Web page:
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Guidance Document

Climate change - Quantifying the health impact at national and local levels


It is clear that weather and climate exert a major influence on human health, both through direct effects of extreme events such as heat-waves, floods and storms, and more indirect influences on the distribution and transmission intensity of infectious diseases, and on the availability of freshwater and food.
It is therefore important to obtain the best possible assessment of the likely health impacts of climate change. This is a particularly challenging task. Compared to other environmental risk factors, climate range is a newly recognized phenomenon, with global scope, operating over long time periods and affecting an unusually wide range of health outcomes. The guidance presented here therefore outlines a general approach, and describes how the methods that were applied in the World Health Organization global comparative risk assessment project, and a regional assessment in Australasia, can be "down-scaled" to the national or sub-national level. It also highlights where further research is likely to improve the assessment. It should therefore be useful in generating preliminary estimates of some of the health effects of climate change, and as a guide to developing more comprehensive and accurate assessment in the future.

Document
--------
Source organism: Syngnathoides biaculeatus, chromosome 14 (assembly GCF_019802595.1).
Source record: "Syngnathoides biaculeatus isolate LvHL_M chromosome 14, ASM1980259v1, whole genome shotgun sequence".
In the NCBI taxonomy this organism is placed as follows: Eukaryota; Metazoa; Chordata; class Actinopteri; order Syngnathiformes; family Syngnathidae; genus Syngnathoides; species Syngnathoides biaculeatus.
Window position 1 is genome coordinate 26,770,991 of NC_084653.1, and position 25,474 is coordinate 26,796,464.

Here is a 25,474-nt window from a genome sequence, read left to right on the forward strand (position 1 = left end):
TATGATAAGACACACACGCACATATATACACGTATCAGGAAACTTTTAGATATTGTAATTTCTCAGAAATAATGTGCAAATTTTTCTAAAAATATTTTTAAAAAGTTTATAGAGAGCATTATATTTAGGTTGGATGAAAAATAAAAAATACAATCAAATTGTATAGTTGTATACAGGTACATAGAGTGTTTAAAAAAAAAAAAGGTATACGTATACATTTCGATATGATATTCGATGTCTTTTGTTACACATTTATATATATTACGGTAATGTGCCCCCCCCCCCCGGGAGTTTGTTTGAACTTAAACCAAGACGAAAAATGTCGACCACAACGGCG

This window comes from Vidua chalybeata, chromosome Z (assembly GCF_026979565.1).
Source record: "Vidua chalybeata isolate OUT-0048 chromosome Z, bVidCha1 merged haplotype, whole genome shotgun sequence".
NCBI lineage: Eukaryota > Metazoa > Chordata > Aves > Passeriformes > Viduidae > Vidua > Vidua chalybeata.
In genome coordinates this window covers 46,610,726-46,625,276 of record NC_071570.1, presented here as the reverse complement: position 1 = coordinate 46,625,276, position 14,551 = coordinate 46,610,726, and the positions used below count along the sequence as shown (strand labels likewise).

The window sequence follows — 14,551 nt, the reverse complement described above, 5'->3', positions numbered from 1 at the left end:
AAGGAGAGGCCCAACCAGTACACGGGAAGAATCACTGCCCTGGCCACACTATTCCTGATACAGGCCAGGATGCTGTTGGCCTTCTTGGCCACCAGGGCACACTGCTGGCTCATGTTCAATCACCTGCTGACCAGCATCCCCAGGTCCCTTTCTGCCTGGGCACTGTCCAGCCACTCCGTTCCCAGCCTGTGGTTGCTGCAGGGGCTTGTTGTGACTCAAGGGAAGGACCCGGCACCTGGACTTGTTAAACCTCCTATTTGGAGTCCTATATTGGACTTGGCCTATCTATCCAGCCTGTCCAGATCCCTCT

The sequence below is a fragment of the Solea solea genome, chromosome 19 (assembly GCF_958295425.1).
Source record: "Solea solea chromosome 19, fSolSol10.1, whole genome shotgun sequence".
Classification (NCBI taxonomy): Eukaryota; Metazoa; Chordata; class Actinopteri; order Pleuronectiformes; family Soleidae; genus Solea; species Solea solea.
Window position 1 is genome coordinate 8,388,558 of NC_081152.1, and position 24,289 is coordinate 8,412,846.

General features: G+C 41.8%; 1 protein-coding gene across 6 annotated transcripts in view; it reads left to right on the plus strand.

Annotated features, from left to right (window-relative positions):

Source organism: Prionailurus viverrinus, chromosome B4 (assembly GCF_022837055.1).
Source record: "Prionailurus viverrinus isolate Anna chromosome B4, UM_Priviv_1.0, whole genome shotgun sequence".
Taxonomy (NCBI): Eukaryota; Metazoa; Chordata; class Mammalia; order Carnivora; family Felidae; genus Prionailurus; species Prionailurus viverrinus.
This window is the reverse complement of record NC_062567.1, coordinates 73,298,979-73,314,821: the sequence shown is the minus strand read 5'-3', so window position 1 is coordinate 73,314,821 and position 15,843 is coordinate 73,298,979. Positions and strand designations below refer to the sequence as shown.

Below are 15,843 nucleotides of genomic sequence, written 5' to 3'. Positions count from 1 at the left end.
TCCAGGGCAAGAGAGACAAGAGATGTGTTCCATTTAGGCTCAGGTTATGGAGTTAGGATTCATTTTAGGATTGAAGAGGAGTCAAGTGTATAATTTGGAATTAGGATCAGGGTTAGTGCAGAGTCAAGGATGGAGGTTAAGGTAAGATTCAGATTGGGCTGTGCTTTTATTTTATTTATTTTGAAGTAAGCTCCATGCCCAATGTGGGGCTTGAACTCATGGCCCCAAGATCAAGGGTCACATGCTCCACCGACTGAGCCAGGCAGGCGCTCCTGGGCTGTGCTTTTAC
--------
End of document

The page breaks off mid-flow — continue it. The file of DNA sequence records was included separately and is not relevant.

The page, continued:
The general approach consists of:
(i) Selecting an appropriate set of scenarios of alternative possible futures and the timescale over which to carry out the assessment;
(ii) Mapping the corresponding projected changes in climate properties;
(iii) Identifying the range of health outcomes that are both climate-sensitive and important in public health terms within the assessment population;
(iv) Quantifying the relationship between climate and each health outcome;
(v) Linking the exposure measurement to the climate-health model;
(vi) Using this information to calculate the climate change-attributable burden of specific diseases.
Estimates of the health impacts from climate change have two main uses in policy-making. Firstly, they provide a fuller picture of the consequences of mitigating, or failing to mitigate, emissions of greenhouse gases that are the main anthropogenic contribution to climate change. Secondly, they can help to identify which populations are likely to suffer the greatest impacts of climate change, and from which specific diseases. They can therefore help inform policies and allocate resources to adapt to climate change.

Reference information


World Health Organization

Published in Climate ADAPT Jun 07 2016   -   Last Modified in Climate ADAPT Feb 15 2021

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